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UBC Theses and Dissertations

Bargaining solutions to the problem of exchange of uncertain ventures Weerahandi, Samaradasa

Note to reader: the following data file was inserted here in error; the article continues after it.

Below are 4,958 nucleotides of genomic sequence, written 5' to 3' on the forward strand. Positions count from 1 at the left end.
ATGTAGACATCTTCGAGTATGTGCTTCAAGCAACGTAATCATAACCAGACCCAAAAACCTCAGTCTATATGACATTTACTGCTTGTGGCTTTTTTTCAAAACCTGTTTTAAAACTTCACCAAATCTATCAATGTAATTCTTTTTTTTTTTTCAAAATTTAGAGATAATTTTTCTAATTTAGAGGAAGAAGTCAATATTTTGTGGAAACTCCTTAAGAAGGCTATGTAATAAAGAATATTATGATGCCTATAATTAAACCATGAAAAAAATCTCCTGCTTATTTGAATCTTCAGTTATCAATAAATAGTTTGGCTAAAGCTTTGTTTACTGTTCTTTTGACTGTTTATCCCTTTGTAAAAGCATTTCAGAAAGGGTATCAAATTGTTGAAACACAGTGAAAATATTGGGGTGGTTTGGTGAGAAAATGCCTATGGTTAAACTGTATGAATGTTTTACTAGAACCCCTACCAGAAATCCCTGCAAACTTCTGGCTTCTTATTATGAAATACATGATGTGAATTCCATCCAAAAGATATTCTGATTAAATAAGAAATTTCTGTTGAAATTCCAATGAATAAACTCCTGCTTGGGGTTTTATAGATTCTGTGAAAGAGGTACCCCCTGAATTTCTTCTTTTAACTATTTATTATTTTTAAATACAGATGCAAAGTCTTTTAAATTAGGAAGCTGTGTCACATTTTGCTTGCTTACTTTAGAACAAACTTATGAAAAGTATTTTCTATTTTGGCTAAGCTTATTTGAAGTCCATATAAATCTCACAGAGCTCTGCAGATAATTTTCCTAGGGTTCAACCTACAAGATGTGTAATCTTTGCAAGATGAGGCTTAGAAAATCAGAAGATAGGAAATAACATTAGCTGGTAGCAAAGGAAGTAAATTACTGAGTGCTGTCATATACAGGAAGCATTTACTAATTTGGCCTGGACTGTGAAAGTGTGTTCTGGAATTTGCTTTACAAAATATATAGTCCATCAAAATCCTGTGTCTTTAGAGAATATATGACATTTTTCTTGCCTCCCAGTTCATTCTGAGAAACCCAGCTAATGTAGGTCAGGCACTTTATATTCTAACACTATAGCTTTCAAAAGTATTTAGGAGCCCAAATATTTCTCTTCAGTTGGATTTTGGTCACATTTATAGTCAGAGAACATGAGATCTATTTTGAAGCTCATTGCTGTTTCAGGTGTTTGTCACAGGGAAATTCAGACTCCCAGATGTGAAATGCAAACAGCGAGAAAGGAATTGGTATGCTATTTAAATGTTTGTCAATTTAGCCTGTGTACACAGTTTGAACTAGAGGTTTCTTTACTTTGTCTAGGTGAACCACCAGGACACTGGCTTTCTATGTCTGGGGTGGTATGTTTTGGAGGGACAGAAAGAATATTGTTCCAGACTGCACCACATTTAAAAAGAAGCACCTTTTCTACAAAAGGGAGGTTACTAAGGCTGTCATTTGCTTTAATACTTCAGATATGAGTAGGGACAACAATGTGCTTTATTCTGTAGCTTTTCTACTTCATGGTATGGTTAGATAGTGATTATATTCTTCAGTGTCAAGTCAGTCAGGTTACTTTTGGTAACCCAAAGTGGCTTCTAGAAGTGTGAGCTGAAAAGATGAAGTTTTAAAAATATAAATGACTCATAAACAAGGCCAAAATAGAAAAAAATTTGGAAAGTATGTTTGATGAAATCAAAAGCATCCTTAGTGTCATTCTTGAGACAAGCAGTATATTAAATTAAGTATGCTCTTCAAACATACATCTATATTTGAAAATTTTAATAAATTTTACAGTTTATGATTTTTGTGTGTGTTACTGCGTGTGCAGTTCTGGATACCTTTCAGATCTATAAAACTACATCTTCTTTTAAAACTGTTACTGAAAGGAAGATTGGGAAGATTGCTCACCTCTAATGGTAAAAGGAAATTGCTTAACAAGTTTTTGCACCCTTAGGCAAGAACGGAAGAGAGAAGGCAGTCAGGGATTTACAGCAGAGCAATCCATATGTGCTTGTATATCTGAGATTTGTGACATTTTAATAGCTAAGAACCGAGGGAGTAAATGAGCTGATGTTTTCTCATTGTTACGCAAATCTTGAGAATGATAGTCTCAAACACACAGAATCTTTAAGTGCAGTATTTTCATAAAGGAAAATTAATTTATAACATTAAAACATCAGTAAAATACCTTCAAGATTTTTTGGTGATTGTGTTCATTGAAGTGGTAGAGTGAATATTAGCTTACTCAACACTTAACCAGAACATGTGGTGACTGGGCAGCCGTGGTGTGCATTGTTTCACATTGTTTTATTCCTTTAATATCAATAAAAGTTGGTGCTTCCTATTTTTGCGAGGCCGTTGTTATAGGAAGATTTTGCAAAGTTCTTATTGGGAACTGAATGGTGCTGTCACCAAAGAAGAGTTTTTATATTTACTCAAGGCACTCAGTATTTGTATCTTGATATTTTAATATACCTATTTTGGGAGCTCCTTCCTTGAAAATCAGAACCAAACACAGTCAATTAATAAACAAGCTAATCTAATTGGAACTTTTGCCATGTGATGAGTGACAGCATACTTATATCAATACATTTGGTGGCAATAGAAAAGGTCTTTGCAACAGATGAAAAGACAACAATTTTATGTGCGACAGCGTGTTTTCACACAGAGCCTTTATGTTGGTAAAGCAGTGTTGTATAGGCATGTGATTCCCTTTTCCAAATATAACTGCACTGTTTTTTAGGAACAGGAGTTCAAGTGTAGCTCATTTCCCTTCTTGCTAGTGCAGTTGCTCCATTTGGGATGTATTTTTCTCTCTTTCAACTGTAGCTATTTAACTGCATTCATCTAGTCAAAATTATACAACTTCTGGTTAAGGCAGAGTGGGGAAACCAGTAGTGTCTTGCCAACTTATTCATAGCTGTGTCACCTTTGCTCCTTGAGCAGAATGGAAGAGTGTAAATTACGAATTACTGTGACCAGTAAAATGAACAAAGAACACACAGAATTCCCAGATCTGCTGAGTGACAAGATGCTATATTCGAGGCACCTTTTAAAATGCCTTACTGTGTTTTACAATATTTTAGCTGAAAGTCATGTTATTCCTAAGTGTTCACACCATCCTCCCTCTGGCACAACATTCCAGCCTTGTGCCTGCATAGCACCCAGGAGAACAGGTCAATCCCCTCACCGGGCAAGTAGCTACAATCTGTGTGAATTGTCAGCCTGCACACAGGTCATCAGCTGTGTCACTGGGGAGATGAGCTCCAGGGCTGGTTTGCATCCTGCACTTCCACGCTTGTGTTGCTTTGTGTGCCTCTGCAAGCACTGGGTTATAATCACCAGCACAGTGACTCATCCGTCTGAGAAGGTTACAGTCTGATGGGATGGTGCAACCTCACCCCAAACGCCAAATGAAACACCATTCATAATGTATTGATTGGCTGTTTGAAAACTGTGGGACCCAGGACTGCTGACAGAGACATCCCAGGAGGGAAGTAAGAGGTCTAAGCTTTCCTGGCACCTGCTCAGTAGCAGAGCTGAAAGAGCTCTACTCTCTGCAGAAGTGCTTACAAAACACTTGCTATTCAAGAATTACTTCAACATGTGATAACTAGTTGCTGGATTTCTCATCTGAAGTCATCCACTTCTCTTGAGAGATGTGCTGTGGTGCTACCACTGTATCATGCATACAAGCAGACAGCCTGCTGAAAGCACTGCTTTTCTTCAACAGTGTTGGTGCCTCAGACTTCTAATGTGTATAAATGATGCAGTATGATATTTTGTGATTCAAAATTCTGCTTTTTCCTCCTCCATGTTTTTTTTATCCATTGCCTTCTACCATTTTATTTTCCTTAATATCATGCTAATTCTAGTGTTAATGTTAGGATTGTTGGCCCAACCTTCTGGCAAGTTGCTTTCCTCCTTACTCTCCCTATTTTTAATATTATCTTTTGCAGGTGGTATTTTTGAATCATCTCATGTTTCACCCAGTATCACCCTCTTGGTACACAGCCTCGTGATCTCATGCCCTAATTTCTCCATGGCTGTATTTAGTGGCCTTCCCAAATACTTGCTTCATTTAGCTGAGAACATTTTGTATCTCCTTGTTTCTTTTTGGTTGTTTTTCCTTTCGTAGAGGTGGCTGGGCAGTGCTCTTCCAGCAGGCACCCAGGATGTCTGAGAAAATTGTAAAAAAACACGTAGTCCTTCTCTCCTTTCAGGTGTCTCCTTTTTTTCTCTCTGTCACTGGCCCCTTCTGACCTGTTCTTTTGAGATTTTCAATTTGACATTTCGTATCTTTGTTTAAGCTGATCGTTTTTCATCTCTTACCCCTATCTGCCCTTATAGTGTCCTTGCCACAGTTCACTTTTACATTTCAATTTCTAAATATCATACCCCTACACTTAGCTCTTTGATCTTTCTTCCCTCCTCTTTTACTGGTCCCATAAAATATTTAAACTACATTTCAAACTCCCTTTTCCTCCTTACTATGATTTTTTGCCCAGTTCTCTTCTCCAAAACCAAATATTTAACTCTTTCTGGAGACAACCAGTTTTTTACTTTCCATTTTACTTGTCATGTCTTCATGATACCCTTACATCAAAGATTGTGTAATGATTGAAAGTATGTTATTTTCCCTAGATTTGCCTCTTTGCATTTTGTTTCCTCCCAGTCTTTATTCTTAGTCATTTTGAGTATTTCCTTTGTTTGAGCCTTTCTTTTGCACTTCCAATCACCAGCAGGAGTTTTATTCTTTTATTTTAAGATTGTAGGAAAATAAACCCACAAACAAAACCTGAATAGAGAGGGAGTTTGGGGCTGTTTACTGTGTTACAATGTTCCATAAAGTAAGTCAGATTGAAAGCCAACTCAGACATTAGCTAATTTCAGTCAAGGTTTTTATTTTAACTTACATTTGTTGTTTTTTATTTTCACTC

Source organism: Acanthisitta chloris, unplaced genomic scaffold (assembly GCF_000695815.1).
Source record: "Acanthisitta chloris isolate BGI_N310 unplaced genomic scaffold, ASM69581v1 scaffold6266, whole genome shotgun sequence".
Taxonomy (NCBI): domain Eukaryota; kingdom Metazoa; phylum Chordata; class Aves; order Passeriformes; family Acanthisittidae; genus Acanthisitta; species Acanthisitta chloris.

Consider the betting problem where two individuals negotiate to determine the amount each will bet. It has already been established that when the two bettors both have concave utility functions, there exist mutually beneficial bets (i.e. bets giving positive utility to both players) merely if players' subjective probabilities on the betting event differ. It is shown here that this result can be generalized to the case of more general utility functions. The results are extended to a more general situation, that of a stochastic exchange. It is shown that the set of all feasible solutions available for exchange for two risk averters is a convex set with a known boundary. After defining a solution for the members of a class of exchange models it is shown in the third chapter that the 'size' of the exchange prescribed by the solution tends to increase with the participants' initial wealth and with multiplicative shifts of the random variable characterizing the exchange. Furthermore the size of the exchange may increase or decrease due to an additive shift of this random variable. In Chapter 4 it is shown by an axiomatic method that an individual engaged in bargaining with incomplete information finds his 'fair' demand (offer) by maximizing a generalized Nash function, GNF; this GNF is found to be the product of his utility and a general mean of his opponent's uncertain utility (from first individual's point of view). This general mean is characterized by a parameter whose value may vary from person to person. Continuing the study on bargaining under incomplete information, a best bargaining strategy is developed in the last chapter using the technique of 'Backward Induction'. A criterion for comparing available bargaining strategies is also established.

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